Bomb the bats, says LNP
The Queensland opposition wants to use smoke bombs and choppers to evict urban bat colonies despite warnings it could lead to more Hendra cases.
Liberal National Party leader Campbell Newman says that once bats have been moved on, the trees they roost in should be cut down.
He made the call minutes before Premier Anna Bligh repeated warnings from scientists that moving bat colonies out of populated areas could worsen the spike in Hendra virus cases.
Scientists have frequently said that culling or moving on colonies increases stress levels in bats, which carry the disease.
Stressed bats shed more of the Hendra virus, increasing the risk of it passing to horses, and subsequently possibly to humans.
Mr Newman said he was concerned that Hendra had now been found in a dog that shared a Queensland property that has had three Hendra horse deaths in recent weeks.
A total of 14 horses infected with Hendra have died or been put down since June 20 this year - 10 in Queensland and four in NSW.
Mr Newman said the Queensland government needed to "get real" about removing bat colonies from urban areas, but stopped short of advocating a cull.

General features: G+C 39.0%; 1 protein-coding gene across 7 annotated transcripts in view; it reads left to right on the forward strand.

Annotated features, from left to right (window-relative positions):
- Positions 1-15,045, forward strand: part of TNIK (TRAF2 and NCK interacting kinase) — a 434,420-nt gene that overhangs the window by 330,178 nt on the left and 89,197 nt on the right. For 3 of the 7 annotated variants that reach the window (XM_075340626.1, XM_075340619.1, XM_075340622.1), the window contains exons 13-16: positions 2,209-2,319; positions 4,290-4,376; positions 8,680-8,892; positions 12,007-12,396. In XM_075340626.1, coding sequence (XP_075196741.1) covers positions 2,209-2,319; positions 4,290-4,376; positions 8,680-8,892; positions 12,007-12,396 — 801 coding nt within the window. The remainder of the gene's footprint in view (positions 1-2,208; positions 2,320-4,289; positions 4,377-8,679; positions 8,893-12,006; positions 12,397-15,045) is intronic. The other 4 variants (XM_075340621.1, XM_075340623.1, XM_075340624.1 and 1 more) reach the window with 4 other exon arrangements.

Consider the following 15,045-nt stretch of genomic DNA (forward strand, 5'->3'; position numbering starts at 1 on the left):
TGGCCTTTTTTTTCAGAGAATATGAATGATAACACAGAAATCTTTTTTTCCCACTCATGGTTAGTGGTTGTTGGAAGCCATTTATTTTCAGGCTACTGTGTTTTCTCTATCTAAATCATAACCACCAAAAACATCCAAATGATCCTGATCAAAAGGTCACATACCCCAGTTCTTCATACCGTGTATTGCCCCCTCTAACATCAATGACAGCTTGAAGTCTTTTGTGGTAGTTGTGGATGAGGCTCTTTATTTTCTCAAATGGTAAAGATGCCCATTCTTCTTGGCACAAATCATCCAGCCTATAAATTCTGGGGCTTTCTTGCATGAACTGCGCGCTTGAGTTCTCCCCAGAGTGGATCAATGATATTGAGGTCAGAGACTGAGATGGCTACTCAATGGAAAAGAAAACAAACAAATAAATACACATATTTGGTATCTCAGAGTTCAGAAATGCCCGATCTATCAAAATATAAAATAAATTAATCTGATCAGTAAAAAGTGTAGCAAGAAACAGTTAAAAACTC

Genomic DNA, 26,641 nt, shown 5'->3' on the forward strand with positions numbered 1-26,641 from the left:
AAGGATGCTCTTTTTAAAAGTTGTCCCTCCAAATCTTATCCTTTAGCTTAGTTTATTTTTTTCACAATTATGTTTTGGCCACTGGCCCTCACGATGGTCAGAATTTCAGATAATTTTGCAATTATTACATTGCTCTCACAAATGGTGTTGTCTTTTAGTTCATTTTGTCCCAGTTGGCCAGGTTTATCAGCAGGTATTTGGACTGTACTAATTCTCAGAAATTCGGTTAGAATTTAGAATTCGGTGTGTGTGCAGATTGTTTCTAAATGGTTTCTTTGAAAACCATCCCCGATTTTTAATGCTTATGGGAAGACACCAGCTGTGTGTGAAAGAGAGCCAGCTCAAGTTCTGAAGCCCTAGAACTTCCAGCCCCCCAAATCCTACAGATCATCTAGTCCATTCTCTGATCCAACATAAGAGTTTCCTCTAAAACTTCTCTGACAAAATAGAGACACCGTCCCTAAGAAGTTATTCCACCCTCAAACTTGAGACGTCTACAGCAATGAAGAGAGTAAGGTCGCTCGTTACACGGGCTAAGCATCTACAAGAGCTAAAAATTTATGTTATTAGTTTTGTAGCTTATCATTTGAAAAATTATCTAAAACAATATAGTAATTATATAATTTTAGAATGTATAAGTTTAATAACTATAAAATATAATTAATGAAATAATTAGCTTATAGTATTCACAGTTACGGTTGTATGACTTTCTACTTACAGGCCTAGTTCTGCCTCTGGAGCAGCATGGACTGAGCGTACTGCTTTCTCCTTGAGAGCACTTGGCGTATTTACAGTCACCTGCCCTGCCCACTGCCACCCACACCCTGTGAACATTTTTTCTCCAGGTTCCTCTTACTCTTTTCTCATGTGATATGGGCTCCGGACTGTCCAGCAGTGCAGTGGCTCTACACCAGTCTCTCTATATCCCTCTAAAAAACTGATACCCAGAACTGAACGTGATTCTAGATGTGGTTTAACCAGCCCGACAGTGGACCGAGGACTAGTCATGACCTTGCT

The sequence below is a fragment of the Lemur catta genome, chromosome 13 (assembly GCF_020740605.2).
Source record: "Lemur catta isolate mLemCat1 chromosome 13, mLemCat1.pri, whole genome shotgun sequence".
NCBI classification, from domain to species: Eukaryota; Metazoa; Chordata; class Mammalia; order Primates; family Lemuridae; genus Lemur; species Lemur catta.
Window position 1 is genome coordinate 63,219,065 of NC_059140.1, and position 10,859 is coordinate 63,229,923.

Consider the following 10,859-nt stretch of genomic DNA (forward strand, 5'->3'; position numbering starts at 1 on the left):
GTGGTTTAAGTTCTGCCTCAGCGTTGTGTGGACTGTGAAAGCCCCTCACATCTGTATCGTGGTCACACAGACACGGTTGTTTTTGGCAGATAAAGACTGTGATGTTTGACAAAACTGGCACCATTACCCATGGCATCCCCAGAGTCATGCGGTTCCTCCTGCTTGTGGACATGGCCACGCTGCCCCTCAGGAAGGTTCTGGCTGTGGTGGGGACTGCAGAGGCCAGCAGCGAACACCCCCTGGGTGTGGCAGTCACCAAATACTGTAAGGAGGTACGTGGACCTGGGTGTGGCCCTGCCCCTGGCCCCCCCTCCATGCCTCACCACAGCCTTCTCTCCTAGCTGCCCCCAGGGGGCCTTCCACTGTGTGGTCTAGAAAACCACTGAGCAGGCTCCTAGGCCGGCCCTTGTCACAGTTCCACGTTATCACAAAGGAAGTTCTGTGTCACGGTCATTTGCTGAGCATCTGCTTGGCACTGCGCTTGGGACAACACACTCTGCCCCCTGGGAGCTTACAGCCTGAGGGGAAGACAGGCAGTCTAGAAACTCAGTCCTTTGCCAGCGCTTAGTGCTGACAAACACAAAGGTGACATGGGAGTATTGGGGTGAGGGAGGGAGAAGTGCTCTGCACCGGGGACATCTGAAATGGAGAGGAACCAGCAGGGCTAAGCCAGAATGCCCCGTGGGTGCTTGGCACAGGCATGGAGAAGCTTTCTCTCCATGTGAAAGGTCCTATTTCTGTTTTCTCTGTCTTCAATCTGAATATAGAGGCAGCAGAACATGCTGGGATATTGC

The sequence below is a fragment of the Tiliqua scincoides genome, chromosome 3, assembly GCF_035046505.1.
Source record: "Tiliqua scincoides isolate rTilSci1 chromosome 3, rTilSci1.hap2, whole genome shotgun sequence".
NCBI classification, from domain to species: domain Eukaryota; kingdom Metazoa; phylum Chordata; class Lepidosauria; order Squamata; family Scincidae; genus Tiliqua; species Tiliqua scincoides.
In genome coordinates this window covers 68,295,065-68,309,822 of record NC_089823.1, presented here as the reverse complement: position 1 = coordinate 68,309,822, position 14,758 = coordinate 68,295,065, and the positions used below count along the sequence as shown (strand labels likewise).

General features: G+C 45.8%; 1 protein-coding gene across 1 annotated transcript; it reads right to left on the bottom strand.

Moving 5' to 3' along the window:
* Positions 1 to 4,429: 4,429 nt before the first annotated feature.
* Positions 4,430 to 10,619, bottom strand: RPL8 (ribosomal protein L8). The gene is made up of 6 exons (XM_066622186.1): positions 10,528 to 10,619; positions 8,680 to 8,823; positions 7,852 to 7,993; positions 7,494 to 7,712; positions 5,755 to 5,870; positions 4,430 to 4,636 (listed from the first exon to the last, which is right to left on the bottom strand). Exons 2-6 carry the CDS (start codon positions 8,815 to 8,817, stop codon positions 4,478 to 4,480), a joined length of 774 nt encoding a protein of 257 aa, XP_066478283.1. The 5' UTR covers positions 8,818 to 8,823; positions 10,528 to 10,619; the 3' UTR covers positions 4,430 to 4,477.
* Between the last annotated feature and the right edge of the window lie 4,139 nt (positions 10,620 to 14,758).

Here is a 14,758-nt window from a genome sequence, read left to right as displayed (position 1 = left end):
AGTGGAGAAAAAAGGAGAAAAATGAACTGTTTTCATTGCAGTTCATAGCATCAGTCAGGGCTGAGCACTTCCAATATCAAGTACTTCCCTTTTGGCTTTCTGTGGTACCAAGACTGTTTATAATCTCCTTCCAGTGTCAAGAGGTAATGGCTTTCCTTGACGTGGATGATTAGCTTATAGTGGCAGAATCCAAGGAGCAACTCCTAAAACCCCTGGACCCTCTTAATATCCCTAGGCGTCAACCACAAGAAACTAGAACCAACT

"There needs to be a proper use of the tools available - smoke bombs, noise and helicopters and ... when the bats have been moved from the vegetation they've been roosting in in these urban areas, basically that vegetation should appropriately come down," he said.
"If those things happen I don't think they need to be culled."
He declined to respond specifically to warnings that stressed bats would shed more of the virus, and went back to talking about the LNP's support for the humane relocation of colonies.
He also attacked the government for failing to adequately fund Hendra research in previous years.
"This is not the first time that Hendra has reared its head and there should have been some serious work on this very worrying disease back then," he told reporters in Brisbane.
But he said the LNP would fully support the government in the battle against Hendra.
"They have our full support to do whatever they need to do to sort the matter out to protect the Queensland public," Mr Newman said.
Soon after Mr Newman spoke to reporters, Ms Bligh announced that Queensland and NSW would increase Hendra virus research funding by $6 million over the next three years.